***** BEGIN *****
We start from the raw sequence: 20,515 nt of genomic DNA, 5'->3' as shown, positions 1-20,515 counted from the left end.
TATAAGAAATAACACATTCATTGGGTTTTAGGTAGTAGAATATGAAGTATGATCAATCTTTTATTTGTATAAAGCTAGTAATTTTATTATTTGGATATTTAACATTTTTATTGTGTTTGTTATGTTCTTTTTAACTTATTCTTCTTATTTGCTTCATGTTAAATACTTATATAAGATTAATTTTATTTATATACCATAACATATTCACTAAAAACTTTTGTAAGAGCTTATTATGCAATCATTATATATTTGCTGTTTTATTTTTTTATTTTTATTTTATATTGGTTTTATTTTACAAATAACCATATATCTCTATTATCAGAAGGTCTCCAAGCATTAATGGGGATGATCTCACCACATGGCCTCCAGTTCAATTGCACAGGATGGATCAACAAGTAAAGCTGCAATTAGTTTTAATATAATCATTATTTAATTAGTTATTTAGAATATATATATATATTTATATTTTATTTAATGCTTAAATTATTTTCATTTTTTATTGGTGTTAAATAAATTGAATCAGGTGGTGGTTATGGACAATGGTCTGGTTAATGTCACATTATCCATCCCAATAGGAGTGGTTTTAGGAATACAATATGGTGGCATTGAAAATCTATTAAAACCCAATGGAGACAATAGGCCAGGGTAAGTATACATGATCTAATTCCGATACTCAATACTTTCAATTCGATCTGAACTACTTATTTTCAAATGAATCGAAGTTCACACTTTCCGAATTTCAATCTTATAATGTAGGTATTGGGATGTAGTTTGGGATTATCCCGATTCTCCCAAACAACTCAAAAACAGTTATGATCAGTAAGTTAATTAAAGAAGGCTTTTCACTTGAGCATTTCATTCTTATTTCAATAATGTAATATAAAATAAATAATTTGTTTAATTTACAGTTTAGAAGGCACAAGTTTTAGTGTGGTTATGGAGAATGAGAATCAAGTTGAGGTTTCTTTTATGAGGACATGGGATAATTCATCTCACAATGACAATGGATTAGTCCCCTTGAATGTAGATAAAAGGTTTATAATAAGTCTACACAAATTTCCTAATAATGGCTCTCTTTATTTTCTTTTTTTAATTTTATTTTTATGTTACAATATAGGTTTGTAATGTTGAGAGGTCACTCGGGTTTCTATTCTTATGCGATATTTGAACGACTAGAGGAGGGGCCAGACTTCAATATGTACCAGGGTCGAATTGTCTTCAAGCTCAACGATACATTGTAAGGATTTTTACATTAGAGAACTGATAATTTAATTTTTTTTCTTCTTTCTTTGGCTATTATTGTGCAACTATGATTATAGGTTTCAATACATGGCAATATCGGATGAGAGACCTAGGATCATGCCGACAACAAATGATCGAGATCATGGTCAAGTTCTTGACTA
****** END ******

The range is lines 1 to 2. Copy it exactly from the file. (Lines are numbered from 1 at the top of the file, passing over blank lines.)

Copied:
We start from the raw sequence: 20,515 nt of genomic DNA, 5'->3' as shown, positions 1-20,515 counted from the left end.
TATAAGAAATAACACATTCATTGGGTTTTAGGTAGTAGAATATGAAGTATGATCAATCTTTTATTTGTATAAAGCTAGTAATTTTATTATTTGGATATTTAACATTTTTATTGTGTTTGTTATGTTCTTTTTAACTTATTCTTCTTATTTGCTTCATGTTAAATACTTATATAAGATTAATTTTATTTATATACCATAACATATTCACTAAAAACTTTTGTAAGAGCTTATTATGCAATCATTATATATTTGCTGTTTTATTTTTTTATTTTTATTTTATATTGGTTTTATTTTACAAATAACCATATATCTCTATTATCAGAAGGTCTCCAAGCATTAATGGGGATGATCTCACCACATGGCCTCCAGTTCAATTGCACAGGATGGATCAACAAGTAAAGCTGCAATTAGTTTTAATATAATCATTATTTAATTAGTTATTTAGAATATATATATATATTTATATTTTATTTAATGCTTAAATTATTTTCATTTTTTATTGGTGTTAAATAAATTGAATCAGGTGGTGGTTATGGACAATGGTCTGGTTAATGTCACATTATCCATCCCAATAGGAGTGGTTTTAGGAATACAATATGGTGGCATTGAAAATCTATTAAAACCCAATGGAGACAATAGGCCAGGGTAAGTATACATGATCTAATTCCGATACTCAATACTTTCAATTCGATCTGAACTACTTATTTTCAAATGAATCGAAGTTCACACTTTCCGAATTTCAATCTTATAATGTAGGTATTGGGATGTAGTTTGGGATTATCCCGATTCTCCCAAACAACTCAAAAACAGTTATGATCAGTAAGTTAATTAAAGAAGGCTTTTCACTTGAGCATTTCATTCTTATTTCAATAATGTAATATAAAATAAATAATTTGTTTAATTTACAGTTTAGAAGGCACAAGTTTTAGTGTGGTTATGGAGAATGAGAATCAAGTTGAGGTTTCTTTTATGAGGACATGGGATAATTCATCTCACAATGACAATGGATTAGTCCCCTTGAATGTAGATAAAAGGTTTATAATAAGTCTACACAAATTTCCTAATAATGGCTCTCTTTATTTTCTTTTTTTAATTTTATTTTTATGTTACAATATAGGTTTGTAATGTTGAGAGGTCACTCGGGTTTCTATTCTTATGCGATATTTGAACGACTAGAGGAGGGGCCAGACTTCAATATGTACCAGGGTCGAATTGTCTTCAAGCTCAACGATACATTGTAAGGATTTTTACATTAGAGAACTGATAATTTAATTTTTTTTCTTCTTTCTTTGGCTATTATTGTGCAACTATGATTATAGGTTTCAATACATGGCAATATCGGATGAGAGACCTAGGATCATGCCGACAACAAATGATCGAGATCATGGTCAAGTTCTTGACTA